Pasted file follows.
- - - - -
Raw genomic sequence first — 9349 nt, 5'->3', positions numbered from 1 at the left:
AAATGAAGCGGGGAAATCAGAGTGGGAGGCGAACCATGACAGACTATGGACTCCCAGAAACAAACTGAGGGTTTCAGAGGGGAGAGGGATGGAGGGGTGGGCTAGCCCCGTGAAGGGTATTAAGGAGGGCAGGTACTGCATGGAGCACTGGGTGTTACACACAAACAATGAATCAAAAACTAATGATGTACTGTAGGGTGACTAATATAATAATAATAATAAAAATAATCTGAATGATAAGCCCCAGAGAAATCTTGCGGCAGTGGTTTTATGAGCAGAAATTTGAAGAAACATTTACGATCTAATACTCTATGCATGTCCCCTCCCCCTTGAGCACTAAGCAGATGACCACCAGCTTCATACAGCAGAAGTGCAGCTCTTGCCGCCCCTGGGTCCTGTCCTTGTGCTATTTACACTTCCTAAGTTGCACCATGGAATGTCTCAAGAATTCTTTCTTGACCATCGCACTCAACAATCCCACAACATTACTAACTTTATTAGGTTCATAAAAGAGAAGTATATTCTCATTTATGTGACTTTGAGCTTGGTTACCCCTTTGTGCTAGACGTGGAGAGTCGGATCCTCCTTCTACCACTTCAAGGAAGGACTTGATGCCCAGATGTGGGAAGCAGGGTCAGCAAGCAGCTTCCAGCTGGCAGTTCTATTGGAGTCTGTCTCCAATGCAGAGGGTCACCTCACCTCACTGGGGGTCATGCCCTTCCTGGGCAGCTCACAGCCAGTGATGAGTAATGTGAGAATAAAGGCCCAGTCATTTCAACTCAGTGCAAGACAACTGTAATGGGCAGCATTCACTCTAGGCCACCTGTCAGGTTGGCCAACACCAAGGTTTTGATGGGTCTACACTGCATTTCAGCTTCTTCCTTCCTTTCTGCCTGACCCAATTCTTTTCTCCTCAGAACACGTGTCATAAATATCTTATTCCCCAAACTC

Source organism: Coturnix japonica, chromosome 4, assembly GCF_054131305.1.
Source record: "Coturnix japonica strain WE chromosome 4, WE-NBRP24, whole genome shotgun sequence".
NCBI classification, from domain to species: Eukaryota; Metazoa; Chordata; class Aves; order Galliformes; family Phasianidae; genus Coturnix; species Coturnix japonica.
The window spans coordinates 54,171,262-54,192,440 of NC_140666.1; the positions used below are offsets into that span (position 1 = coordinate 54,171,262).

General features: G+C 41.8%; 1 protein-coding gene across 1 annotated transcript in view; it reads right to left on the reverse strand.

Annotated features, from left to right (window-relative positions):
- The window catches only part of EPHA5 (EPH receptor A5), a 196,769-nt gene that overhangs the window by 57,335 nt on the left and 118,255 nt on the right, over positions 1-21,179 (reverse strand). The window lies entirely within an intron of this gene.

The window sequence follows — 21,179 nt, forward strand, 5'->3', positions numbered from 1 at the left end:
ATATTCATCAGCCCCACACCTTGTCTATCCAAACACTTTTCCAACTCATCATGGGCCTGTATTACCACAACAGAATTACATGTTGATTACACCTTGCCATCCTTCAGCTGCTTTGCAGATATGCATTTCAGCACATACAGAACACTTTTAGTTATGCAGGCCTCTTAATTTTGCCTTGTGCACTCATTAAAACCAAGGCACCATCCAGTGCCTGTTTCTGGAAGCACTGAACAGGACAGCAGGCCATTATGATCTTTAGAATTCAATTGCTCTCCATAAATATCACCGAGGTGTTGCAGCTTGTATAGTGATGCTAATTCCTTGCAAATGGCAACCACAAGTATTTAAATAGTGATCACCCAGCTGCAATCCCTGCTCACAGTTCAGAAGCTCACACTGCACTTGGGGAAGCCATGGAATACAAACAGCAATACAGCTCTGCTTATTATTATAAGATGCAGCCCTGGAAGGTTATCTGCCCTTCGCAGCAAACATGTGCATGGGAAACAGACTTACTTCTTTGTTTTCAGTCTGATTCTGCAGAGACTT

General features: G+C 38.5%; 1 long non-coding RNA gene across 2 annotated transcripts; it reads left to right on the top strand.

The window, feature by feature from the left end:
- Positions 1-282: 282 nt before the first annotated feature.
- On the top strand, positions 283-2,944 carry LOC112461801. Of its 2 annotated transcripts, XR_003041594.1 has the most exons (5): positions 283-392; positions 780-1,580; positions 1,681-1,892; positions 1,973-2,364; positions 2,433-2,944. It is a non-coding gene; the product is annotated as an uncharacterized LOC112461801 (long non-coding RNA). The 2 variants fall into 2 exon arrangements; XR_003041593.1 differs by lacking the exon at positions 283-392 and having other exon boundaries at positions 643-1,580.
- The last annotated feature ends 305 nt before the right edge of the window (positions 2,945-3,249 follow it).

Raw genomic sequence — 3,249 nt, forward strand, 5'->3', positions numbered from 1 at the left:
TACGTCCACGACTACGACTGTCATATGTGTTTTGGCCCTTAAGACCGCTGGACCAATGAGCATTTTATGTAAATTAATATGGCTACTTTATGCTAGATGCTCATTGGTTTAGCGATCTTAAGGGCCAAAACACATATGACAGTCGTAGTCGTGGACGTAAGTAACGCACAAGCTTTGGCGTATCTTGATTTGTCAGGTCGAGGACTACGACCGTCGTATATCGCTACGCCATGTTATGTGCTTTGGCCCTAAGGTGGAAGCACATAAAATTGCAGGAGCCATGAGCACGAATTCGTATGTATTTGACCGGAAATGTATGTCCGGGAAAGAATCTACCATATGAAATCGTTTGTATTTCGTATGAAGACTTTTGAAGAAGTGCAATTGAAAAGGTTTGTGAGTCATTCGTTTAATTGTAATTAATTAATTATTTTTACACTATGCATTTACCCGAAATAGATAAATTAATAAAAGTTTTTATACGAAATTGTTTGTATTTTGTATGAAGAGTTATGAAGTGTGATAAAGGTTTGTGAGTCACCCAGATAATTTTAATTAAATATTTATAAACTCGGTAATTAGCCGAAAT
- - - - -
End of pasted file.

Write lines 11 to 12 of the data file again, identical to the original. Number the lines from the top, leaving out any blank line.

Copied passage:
ATATTCATCAGCCCCACACCTTGTCTATCCAAACACTTTTCCAACTCATCATGGGCCTGTATTACCACAACAGAATTACATGTTGATTACACCTTGCCATCCTTCAGCTGCTTTGCAGATATGCATTTCAGCACATACAGAACACTTTTAGTTATGCAGGCCTCTTAATTTTGCCTTGTGCACTCATTAAAACCAAGGCACCATCCAGTGCCTGTTTCTGGAAGCACTGAACAGGACAGCAGGCCATTATGATCTTTAGAATTCAATTGCTCTCCATAAATATCACCGAGGTGTTGCAGCTTGTATAGTGATGCTAATTCCTTGCAAATGGCAACCACAAGTATTTAAATAGTGATCACCCAGCTGCAATCCCTGCTCACAGTTCAGAAGCTCACACTGCACTTGGGGAAGCCATGGAATACAAACAGCAATACAGCTCTGCTTATTATTATAAGATGCAGCCCTGGAAGGTTATCTGCCCTTCGCAGCAAACATGTGCATGGGAAACAGACTTACTTCTTTGTTTTCAGTCTGATTCTGCAGAGACTT

General features: G+C 38.5%; 1 long non-coding RNA gene across 2 annotated transcripts; it reads left to right on the top strand.